This is a handy little device that can save your system from smoking. A resettable fuse (also known as a PTC) is a resistor that has very unique properties.
For this model, if your circuit tries to draw more than 250mA of current (if you have a bad short for instance) the PTC would 'trip' (by heating up). The increased resistance (trip state) would break the circuit and allow only a small leakage current.
The leakage current may still be enough to hurt some electronics but it's much less than the 3A that the short may have allowed. Removing the short, the PTC 'resets' and allows current up to 250mA to flow again. It's a resettable fuse that protects your system! Good for use on battery powered devices that need to protect again high-current accidental discharges.
The thermal pictures to the right do a great job of showing what happens when the PTC is tripped. The first thermal picture shows a voltage regulating circuit in its normal state. In the second picture the circuit is shorted, notice how hot the PTC gets (213 °F!) as it limits the amount of damaging current going through the circuit. Major thanks to Joshua Weaver for the great thermal shots!
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Could a tantalum capacitor also kinda work? It would smoke, making a very visible change
Typo: You said again instead of against
Couldn't these be used as temperature sensors?
Interesting idea! You could series it with another resistor, add a voltage source then read the divided voltage, you need to make sure that the other resistor's resistance does not change.
I think a good value for R is the max value of Rptc
A PTC is a non-linear thermistor, so it can, but its not great at it.
So what is Imax? I see this spec in some PTC devices as high as: Maximum Electrical Rating Voltage: 30Vdc MAX Current: 100A MAX
What does this mean?
You guys really should sell SMD PTCs, I assume you have a lot of them anyway.
I noticed this type of fuse has 2 amp ratings, "hold" and "trip". Which one is used to determine when the fuse stops/reduces current?? I would assume the "trip" one would be the right one but after some goggling I'm not so sure. This is how I understand the 2 ratings, correct me if i'm wrong,the "hold" rating is when the fuse starts to increase resistance and the "trip" is when it has completely stopped.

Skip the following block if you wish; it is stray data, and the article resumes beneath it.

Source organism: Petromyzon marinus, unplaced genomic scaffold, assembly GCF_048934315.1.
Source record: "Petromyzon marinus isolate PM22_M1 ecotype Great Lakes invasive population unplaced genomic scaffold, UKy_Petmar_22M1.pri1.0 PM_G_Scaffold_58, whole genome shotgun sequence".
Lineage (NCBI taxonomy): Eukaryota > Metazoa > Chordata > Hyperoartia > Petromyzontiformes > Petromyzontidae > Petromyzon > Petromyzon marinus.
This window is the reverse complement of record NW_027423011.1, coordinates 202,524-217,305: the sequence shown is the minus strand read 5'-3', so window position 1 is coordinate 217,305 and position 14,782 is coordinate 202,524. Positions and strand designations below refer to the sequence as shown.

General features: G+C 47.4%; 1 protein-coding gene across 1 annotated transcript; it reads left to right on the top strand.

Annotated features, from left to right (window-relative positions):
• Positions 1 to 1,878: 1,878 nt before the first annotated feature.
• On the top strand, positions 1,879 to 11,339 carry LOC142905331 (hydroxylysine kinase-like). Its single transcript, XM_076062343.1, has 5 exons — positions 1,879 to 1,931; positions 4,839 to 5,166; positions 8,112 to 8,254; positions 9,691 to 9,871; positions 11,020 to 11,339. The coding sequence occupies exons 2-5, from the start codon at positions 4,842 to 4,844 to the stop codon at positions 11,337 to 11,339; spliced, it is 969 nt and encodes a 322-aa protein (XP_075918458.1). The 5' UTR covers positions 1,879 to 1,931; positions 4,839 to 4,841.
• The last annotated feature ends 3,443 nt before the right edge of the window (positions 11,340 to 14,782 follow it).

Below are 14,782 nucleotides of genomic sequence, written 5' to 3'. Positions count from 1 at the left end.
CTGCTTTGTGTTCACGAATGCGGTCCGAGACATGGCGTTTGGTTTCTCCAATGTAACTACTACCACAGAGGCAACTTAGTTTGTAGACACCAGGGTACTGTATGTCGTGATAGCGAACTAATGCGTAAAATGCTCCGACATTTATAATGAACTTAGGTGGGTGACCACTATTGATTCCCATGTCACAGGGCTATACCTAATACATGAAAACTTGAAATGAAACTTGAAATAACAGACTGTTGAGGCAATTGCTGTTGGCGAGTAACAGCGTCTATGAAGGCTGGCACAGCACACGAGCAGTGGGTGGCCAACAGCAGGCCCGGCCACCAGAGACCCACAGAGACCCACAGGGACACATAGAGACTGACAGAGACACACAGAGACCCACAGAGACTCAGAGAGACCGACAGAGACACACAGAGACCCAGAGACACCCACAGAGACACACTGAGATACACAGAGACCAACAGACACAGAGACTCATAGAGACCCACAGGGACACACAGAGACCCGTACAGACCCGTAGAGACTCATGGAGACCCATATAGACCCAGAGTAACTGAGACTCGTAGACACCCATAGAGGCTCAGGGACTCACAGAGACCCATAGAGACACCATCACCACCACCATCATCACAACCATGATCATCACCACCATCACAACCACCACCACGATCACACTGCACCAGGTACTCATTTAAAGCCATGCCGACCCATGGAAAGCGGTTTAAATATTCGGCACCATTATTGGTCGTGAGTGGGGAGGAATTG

So say I want to protect a 2A circuit which rating should i go by??
If it's normally drawing 2A, you'd want one that has a hold of 2A or even a little bit above. The region between hold and trip is basically an unknown state in which it may proceed to trip, or it may be fine. The trip current is where they know with high certainty, for a given ambient temperature (check the datasheet of the devices you'd be looking at!) that the package will not be able to dissipate the heat generated quickly enough and thus cause an escalation of the resistance.
One thing you may want to keep in mind as well is what you're trying to protect your circuit from, and how critically so. Scouring Digikey for a component, Ihold at 2A gives me a minimum Itrip of 3.5A - but at that 3.5A, it'll take quite a while for it to actually reach that trip 'point' (checked 2 manufacturers). You can see that in the datasheet for this fuse as well - "Time to trip" is stated as a maximum of 2.5 seconds at 1.25A in 20°C.. but if you look to the left, the 'trip current' at 20°C is said to be 0.5A - so it'll take a fair bit longer. If that's not acceptable for your use case, you may have to check alternatives.
OK thanks, basically I want to protect against short circuits in a power supply.